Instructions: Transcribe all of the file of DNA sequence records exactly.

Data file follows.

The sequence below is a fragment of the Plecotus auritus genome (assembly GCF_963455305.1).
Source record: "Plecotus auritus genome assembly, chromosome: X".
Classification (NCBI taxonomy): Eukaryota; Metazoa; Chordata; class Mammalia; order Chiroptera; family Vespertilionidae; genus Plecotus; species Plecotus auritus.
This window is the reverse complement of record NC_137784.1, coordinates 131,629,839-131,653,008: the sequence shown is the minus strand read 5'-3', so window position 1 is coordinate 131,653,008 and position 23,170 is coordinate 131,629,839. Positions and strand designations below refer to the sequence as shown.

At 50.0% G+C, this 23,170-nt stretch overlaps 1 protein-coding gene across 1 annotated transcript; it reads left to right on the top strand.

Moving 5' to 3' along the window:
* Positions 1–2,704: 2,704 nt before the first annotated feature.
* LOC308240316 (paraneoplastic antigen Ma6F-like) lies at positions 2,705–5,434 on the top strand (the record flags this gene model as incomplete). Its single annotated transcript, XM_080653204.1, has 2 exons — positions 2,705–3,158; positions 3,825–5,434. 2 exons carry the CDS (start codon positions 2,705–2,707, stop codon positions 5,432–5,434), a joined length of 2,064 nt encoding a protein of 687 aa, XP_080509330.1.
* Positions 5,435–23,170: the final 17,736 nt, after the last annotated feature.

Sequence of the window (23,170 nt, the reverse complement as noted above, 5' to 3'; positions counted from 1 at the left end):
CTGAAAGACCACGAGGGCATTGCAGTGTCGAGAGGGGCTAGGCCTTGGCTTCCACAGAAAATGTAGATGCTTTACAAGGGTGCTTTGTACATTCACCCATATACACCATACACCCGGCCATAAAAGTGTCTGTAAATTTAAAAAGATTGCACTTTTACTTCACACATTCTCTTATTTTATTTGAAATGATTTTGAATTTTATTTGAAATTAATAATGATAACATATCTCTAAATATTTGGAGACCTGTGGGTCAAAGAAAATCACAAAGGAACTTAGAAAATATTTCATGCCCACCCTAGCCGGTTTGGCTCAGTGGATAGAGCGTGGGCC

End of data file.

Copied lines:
The sequence below is a fragment of the Plecotus auritus genome (assembly GCF_963455305.1).
Source record: "Plecotus auritus genome assembly, chromosome: X".
Classification (NCBI taxonomy): Eukaryota; Metazoa; Chordata; class Mammalia; order Chiroptera; family Vespertilionidae; genus Plecotus; species Plecotus auritus.
This window is the reverse complement of record NC_137784.1, coordinates 131,629,839-131,653,008: the sequence shown is the minus strand read 5'-3', so window position 1 is coordinate 131,653,008 and position 23,170 is coordinate 131,629,839. Positions and strand designations below refer to the sequence as shown.

At 50.0% G+C, this 23,170-nt stretch overlaps 1 protein-coding gene across 1 annotated transcript; it reads left to right on the top strand.

Moving 5' to 3' along the window:
* Positions 1–2,704: 2,704 nt before the first annotated feature.
* LOC308240316 (paraneoplastic antigen Ma6F-like) lies at positions 2,705–5,434 on the top strand (the record flags this gene model as incomplete). Its single annotated transcript, XM_080653204.1, has 2 exons — positions 2,705–3,158; positions 3,825–5,434. 2 exons carry the CDS (start codon positions 2,705–2,707, stop codon positions 5,432–5,434), a joined length of 2,064 nt encoding a protein of 687 aa, XP_080509330.1.
* Positions 5,435–23,170: the final 17,736 nt, after the last annotated feature.

Sequence of the window (23,170 nt, the reverse complement as noted above, 5' to 3'; positions counted from 1 at the left end):
CTGAAAGACCACGAGGGCATTGCAGTGTCGAGAGGGGCTAGGCCTTGGCTTCCACAGAAAATGTAGATGCTTTACAAGGGTGCTTTGTACATTCACCCATATACACCATACACCCGGCCATAAAAGTGTCTGTAAATTTAAAAAGATTGCACTTTTACTTCACACATTCTCTTATTTTATTTGAAATGATTTTGAATTTTATTTGAAATTAATAATGATAACATATCTCTAAATATTTGGAGACCTGTGGGTCAAAGAAAATCACAAAGGAACTTAGAAAATATTTCATGCCCACCCTAGCCGGTTTGGCTCAGTGGATAGAGCGTGGGCC